The neutrino, an elusive elementary particle with a rest mass so small that it can effectively be considered zero, is the perfect messenger from afar. Because they only interact with matter through the weak interaction and gravity (also weak, given their vanishingly small mass), neutrinos are able to escape most environments unscathed and unchanged, hence delivering pristine information on a number of (astro)physical processes. That is the theory of course, because in practice and exactly due to their elusiveness, detecting these neutrinos is no easy feat.

While the direct detection of a (man-made) neutrino through the beta capture process occurred in 1956, it was not until 1968 that the first extraterrestrial neutrinos, from the Sun, were detected by the Homestake experiment, marking the start of neutrino astronomy. Two more decades passed before a fortuitous supernova in our nearby Large Magellanic Cloud led to the detection of neutrinos from further away in our cosmic neighbourhood. The neutrino detector Kamiokande-II measured eleven neutrinos from the supernova SN 1987A in February 1987. This discovery, which together with the detection of solar neutrinos led to a Nobel Prize for Masatoshi Koshiba and Raymond Davis Jr, further established the field of neutrino astronomy.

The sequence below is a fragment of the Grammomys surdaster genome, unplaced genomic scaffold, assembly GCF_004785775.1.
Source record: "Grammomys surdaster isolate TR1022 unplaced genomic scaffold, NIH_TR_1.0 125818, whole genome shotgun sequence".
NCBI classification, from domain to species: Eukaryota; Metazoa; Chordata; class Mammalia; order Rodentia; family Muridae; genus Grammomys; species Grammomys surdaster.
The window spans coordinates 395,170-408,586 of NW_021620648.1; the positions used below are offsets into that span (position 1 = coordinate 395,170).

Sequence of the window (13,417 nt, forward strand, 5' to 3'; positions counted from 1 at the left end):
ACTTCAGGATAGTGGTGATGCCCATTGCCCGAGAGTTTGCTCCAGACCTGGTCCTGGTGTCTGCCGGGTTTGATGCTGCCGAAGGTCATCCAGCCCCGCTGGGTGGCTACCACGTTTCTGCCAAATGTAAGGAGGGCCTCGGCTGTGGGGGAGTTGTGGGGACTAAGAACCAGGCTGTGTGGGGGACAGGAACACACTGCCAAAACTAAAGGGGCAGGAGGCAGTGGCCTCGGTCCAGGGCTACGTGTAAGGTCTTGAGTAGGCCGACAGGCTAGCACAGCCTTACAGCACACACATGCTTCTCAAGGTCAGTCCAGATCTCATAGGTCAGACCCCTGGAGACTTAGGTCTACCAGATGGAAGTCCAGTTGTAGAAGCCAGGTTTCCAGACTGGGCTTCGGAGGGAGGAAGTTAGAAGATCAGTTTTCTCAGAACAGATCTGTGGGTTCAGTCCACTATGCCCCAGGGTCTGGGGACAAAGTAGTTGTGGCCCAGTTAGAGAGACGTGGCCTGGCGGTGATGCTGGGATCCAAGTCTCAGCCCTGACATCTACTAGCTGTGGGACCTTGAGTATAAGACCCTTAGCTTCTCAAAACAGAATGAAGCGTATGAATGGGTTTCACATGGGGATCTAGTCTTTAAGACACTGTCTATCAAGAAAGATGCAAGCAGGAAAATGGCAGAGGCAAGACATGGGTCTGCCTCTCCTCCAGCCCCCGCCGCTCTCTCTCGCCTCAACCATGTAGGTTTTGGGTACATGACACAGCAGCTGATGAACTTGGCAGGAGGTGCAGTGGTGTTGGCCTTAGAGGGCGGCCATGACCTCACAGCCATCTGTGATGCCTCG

Fast-forward to today and the field is in full bloom. There are now multiple neutrino experiments around the globe. Whether using ice, water, heavy water or even chlorine, the principle of all neutrino detectors is the same: put a large enough volume of a homogeneous medium in the path of neutrinos and one of them is bound to interact. The most sensitive and high-resolution detector currently in operation, the IceCube Neutrino Observatory in Antarctica, has been detecting cosmic neutrinos since the early 2010s.

Despite routine detections of cosmic neutrinos, understanding and studying their origins has not been straightforward. On top of the very fundamental issues of separating signal from noise, and solar neutrinos from other cosmic neutrinos, the poor angular localization of neutrino detectors (at best ~0.7° for the highest energies for IceCube) makes it extremely difficult to pinpoint the direction on the sky from which a specific event is coming. In 2017, the coincidence of a neutrino event with a flaring blazar was a big step forward. It confirmed that active galactic nuclei are potent particle accelerators and one of the sources of high-energy cosmic neutrinos (see Elena Pian’s News & Views).

In this issue of Nature Astronomy, Robert Stein and collaborators report the association of a high-energy neutrino event with a different type of astrophysical source: a tidal disruption event, when a star is pulled apart during its infall towards a supermassive black hole. In a companion paper, Walter Winter and Cecilia Lunardini present an astrophysical model explaining the observations. As for the blazar association before it, the additional information carried by the IceCube-detected neutrino event provides valuable insights into tidal disruption events (see a discussion by Kimitake Hayasaki).